As hip-hop celebrates its 50th anniversary, revered community organizer and educator Martha Diaz details her journey and love for the culture.
By Sayou Cooper
Martha Diaz is a very busy hip-hop head. Whether it’s her MacArthur Civic Media Fellowship at the USC Annenberg Lab, her role as Executive Director for the Hip Hop Education Center or archival and advisory duties for the Universal Hip Hop Museum—hip-hop is always on her mind.
In 2023, hip-hop celebrates its semicentennial birthday. The stylized rhythmic genre and culture have moved beyond its Bronx block parties to the ears of millions around the world. In a male-dominated industry and culture, female trailblazers like Martha Diaz are often excluded from art form’s history.
“I grew up in Paterson, New Jersey. I was what you call a latchkey kid. My mom worked all the time.” Diaz spoke during our hour-long phone call. Paterson, now the third most populated city in New Jersey, has always been a nest for the immigrant movement. Diaz and her family were part of that enclave, immigrants from Colombia.
At home and caring for herself most of the time, she came across hip-hop at an early age. In the 1970s and 80s, hip-hop was a burgeoning art form commonly misunderstood. “Before it was like, oh, it’s just noise…they thought it was just a trend and they thought it would disappear.” Diaz continued.
The music and culture movement was created by Black and Brown youth in the New York City borough of the Bronx. A successor to the African American musical genres: blues, jazz, and disco. It incorporated oral traditions from West Africa (griots) and the Caribbean, serving as a creative outlet for disenfranchised youth.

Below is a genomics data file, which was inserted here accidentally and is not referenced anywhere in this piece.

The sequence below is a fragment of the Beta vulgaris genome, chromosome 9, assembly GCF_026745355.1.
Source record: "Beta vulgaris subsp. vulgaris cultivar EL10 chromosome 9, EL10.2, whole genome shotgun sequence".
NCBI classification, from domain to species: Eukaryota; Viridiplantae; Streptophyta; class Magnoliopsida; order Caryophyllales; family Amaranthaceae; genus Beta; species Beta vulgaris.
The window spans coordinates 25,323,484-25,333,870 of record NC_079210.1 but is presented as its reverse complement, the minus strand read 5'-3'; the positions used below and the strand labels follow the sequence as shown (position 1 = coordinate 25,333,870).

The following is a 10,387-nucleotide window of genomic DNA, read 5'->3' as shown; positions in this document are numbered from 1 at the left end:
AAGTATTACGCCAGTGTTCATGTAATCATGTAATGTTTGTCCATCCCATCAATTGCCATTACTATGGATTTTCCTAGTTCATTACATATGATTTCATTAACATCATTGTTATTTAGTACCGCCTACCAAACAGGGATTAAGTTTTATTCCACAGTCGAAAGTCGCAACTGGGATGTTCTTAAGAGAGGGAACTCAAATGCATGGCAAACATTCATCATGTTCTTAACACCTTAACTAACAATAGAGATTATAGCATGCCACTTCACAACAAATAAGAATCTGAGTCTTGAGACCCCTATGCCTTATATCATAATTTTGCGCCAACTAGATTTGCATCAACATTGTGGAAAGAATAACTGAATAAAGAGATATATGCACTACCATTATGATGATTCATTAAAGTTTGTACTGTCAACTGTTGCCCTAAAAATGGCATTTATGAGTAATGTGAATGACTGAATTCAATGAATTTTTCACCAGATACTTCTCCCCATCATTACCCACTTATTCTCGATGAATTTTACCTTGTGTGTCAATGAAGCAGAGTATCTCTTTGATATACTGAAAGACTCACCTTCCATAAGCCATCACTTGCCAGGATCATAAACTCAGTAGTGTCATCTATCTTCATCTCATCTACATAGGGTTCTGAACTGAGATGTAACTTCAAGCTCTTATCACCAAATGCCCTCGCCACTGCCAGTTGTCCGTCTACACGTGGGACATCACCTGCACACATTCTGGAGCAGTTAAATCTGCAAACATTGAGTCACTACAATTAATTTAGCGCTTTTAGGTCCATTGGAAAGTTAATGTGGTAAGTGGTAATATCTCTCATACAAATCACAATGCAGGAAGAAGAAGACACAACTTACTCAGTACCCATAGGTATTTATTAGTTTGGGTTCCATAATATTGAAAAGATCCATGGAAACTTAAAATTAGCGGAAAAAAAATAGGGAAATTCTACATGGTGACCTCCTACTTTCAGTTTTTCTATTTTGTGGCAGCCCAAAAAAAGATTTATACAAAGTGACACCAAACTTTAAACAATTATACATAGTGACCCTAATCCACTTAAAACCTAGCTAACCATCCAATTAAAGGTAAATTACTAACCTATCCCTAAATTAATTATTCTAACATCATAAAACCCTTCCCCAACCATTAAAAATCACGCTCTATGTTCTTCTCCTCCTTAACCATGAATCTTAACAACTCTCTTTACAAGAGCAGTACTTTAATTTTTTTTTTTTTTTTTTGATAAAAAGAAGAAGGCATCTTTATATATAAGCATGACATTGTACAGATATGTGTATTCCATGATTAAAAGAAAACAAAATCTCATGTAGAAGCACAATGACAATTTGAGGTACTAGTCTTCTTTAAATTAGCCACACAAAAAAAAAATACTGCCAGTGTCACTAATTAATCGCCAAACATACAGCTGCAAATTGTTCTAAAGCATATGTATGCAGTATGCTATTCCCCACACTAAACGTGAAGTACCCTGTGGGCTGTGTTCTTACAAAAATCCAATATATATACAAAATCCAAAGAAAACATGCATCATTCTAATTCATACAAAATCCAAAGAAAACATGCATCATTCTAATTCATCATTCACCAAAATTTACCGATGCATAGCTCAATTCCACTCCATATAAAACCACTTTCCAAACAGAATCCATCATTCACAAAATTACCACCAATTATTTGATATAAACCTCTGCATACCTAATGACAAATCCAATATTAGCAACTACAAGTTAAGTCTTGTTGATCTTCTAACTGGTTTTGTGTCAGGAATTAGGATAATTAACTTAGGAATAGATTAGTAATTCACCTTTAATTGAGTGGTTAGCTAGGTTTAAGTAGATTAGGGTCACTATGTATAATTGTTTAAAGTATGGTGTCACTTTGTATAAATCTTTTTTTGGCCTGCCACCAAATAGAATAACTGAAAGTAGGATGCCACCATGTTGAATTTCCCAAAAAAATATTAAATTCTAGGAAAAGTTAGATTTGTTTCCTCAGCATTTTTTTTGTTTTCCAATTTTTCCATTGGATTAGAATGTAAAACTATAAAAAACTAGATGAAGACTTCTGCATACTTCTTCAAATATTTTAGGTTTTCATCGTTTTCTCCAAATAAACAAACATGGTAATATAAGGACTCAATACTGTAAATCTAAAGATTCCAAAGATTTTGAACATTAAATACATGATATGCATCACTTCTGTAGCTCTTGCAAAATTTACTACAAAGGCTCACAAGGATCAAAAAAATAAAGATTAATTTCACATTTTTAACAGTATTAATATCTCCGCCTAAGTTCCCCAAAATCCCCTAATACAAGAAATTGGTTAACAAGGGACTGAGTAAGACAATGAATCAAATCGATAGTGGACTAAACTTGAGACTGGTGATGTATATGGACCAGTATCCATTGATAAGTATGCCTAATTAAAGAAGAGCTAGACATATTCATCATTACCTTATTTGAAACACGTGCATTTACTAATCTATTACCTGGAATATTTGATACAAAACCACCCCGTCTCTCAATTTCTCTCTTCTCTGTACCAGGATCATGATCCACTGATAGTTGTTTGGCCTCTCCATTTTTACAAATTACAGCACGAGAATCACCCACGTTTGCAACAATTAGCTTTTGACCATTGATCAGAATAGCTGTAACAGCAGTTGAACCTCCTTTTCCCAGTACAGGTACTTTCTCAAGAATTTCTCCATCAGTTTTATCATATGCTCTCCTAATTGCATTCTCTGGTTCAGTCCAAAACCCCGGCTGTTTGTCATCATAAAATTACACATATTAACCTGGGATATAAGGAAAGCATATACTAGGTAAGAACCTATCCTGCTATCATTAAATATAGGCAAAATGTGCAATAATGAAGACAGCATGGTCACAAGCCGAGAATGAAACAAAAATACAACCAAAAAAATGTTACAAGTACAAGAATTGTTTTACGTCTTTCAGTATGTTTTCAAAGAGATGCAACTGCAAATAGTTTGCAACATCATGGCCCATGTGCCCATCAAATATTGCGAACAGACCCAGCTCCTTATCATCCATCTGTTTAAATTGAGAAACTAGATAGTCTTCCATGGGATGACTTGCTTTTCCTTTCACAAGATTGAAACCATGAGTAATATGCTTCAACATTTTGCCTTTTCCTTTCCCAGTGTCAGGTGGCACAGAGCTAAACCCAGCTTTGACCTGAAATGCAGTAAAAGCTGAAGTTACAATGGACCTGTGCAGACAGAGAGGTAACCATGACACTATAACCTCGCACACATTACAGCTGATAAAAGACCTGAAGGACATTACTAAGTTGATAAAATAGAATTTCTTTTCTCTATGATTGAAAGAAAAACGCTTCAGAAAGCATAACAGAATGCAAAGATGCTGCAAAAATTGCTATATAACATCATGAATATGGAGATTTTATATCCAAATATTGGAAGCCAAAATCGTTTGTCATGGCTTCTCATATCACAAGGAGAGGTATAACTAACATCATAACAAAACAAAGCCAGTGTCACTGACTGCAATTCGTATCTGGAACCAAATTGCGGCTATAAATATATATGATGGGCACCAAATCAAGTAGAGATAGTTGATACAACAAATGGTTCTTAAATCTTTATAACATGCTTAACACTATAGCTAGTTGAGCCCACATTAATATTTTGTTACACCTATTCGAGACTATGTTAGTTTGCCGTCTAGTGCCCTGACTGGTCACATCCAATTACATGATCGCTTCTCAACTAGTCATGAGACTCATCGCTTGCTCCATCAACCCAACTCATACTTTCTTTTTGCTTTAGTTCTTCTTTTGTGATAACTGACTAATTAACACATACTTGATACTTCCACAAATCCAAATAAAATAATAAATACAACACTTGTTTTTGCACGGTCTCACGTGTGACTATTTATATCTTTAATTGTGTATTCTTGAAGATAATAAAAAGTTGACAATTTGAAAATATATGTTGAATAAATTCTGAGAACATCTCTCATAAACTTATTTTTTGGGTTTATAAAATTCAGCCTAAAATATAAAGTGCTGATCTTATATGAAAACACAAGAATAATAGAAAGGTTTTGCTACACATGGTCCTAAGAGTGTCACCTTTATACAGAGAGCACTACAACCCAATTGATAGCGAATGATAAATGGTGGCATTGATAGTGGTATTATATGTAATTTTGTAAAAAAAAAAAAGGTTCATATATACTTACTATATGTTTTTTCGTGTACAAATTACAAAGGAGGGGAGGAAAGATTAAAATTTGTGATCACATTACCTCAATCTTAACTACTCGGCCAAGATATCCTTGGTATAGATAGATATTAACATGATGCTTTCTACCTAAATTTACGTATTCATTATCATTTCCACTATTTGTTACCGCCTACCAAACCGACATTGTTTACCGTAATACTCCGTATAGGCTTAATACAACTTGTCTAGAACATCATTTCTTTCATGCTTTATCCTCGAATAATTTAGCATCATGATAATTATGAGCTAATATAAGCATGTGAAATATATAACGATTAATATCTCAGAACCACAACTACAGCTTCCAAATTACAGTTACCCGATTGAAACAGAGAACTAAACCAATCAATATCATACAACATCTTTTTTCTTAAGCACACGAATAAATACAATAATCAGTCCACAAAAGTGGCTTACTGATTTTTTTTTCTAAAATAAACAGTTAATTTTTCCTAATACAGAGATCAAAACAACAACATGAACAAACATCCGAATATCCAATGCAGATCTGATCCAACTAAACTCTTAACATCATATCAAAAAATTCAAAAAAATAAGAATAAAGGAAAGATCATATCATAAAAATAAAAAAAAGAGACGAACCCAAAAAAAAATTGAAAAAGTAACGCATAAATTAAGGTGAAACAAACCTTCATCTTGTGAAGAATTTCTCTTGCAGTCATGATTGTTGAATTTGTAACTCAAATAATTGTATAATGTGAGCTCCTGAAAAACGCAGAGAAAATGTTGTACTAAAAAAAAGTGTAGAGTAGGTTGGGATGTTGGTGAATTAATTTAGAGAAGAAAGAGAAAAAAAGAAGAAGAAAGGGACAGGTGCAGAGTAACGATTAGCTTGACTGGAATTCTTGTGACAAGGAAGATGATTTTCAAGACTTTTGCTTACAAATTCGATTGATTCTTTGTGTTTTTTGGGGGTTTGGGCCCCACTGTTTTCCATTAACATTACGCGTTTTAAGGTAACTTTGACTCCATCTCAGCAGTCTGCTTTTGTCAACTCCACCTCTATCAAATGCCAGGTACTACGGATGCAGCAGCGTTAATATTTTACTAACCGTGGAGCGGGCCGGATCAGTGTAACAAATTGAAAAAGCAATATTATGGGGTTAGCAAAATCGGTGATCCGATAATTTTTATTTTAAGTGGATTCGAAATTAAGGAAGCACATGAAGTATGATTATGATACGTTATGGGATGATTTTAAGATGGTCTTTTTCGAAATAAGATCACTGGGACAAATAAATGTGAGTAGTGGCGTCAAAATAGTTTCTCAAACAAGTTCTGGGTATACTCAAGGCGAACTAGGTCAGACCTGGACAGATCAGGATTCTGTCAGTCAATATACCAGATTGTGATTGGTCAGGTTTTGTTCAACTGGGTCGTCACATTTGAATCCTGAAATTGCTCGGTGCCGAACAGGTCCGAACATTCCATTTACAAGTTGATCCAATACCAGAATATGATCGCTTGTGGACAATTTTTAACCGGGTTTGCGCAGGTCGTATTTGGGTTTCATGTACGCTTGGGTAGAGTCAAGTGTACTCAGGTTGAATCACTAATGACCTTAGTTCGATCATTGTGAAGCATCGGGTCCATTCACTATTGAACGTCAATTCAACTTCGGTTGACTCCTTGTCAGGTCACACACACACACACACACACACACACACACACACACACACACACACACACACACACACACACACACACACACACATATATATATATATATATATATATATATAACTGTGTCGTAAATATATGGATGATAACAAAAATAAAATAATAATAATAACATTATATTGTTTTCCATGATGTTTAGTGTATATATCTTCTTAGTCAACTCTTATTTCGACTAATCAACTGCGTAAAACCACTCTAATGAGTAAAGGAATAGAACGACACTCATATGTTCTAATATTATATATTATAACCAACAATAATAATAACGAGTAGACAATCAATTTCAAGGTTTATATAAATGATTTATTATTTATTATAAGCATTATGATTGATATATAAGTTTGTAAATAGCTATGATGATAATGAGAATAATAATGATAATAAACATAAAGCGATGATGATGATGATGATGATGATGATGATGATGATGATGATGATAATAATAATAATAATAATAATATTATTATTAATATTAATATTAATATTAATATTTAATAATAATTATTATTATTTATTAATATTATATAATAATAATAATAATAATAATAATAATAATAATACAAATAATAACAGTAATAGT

“Once you’re in hip-hop—you’re part of the culture. Hip-hop gives you different entry points so that you can figure out how to express yourself. And then once you do that, you also discover that it is part of a larger community.”
Diaz plunged further into the culture as a student at Fairleigh Dickinson University. Night clubs she frequented always had hip-hop, and from there she met artists and important figures in the industry. At Dickinson she studied Communications,Television and Film Production. This interest in television and hip-hop, landed her an internship on Yo! MTV Raps.
In the 1980s and 90s MTV was the premiere place for music culture and news, but was slow to feature Black artists. The American version of Yo! MTV Raps was a television music video program solely for hip-hop.
“I was lucky to work with the Ted Demme of Yo! MTV Raps. First I was PA, then I was his assistant. I became a segment producer, then an associate producer. ” Diaz explained.
After her stint with the show, Diaz ventured off to Hollywood but was quickly dismayed by the disconnect between the entertainment industry and hip-hop culture. As the 90s ended and the millennium began, hip-hop was no longer underground. Rapper 50 Cent’s “In da Club” topped the Billboard Hot 100 for nine weeks in 2003, and just a few years prior Lauryn Hill was the first rapper to win the Grammy Award for album of the year.